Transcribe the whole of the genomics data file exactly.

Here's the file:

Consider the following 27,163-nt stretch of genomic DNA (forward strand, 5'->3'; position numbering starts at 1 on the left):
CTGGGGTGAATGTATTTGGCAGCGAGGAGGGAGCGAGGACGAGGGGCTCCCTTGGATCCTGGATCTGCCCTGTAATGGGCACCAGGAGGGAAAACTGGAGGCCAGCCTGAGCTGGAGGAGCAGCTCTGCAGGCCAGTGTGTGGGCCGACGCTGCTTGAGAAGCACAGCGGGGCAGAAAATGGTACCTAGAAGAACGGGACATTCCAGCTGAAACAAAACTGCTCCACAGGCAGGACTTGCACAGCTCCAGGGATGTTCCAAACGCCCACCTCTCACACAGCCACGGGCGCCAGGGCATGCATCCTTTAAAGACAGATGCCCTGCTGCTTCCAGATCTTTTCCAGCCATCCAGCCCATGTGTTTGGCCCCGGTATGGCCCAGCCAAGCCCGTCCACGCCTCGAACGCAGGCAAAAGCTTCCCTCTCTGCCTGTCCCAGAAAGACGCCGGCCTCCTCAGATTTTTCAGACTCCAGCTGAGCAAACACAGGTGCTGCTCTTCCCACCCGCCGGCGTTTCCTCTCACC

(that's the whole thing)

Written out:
Consider the following 27,163-nt stretch of genomic DNA (forward strand, 5'->3'; position numbering starts at 1 on the left):
CTGGGGTGAATGTATTTGGCAGCGAGGAGGGAGCGAGGACGAGGGGCTCCCTTGGATCCTGGATCTGCCCTGTAATGGGCACCAGGAGGGAAAACTGGAGGCCAGCCTGAGCTGGAGGAGCAGCTCTGCAGGCCAGTGTGTGGGCCGACGCTGCTTGAGAAGCACAGCGGGGCAGAAAATGGTACCTAGAAGAACGGGACATTCCAGCTGAAACAAAACTGCTCCACAGGCAGGACTTGCACAGCTCCAGGGATGTTCCAAACGCCCACCTCTCACACAGCCACGGGCGCCAGGGCATGCATCCTTTAAAGACAGATGCCCTGCTGCTTCCAGATCTTTTCCAGCCATCCAGCCCATGTGTTTGGCCCCGGTATGGCCCAGCCAAGCCCGTCCACGCCTCGAACGCAGGCAAAAGCTTCCCTCTCTGCCTGTCCCAGAAAGACGCCGGCCTCCTCAGATTTTTCAGACTCCAGCTGAGCAAACACAGGTGCTGCTCTTCCCACCCGCCGGCGTTTCCTCTCACC